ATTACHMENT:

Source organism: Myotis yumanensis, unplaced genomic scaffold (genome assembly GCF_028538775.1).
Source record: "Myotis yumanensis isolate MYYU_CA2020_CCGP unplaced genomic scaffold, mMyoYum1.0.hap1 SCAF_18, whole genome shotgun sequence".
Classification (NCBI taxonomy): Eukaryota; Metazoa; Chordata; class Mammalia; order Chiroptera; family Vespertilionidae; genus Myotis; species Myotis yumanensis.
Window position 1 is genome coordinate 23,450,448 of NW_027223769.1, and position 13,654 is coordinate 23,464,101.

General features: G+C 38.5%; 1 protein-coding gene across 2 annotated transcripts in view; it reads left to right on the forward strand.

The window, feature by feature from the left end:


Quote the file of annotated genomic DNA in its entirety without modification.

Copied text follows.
Source organism: Myotis yumanensis, unplaced genomic scaffold (genome assembly GCF_028538775.1).
Source record: "Myotis yumanensis isolate MYYU_CA2020_CCGP unplaced genomic scaffold, mMyoYum1.0.hap1 SCAF_18, whole genome shotgun sequence".
Classification (NCBI taxonomy): Eukaryota; Metazoa; Chordata; class Mammalia; order Chiroptera; family Vespertilionidae; genus Myotis; species Myotis yumanensis.
Window position 1 is genome coordinate 23,450,448 of NW_027223769.1, and position 13,654 is coordinate 23,464,101.

General features: G+C 38.5%; 1 protein-coding gene across 2 annotated transcripts in view; it reads left to right on the forward strand.

The window, feature by feature from the left end: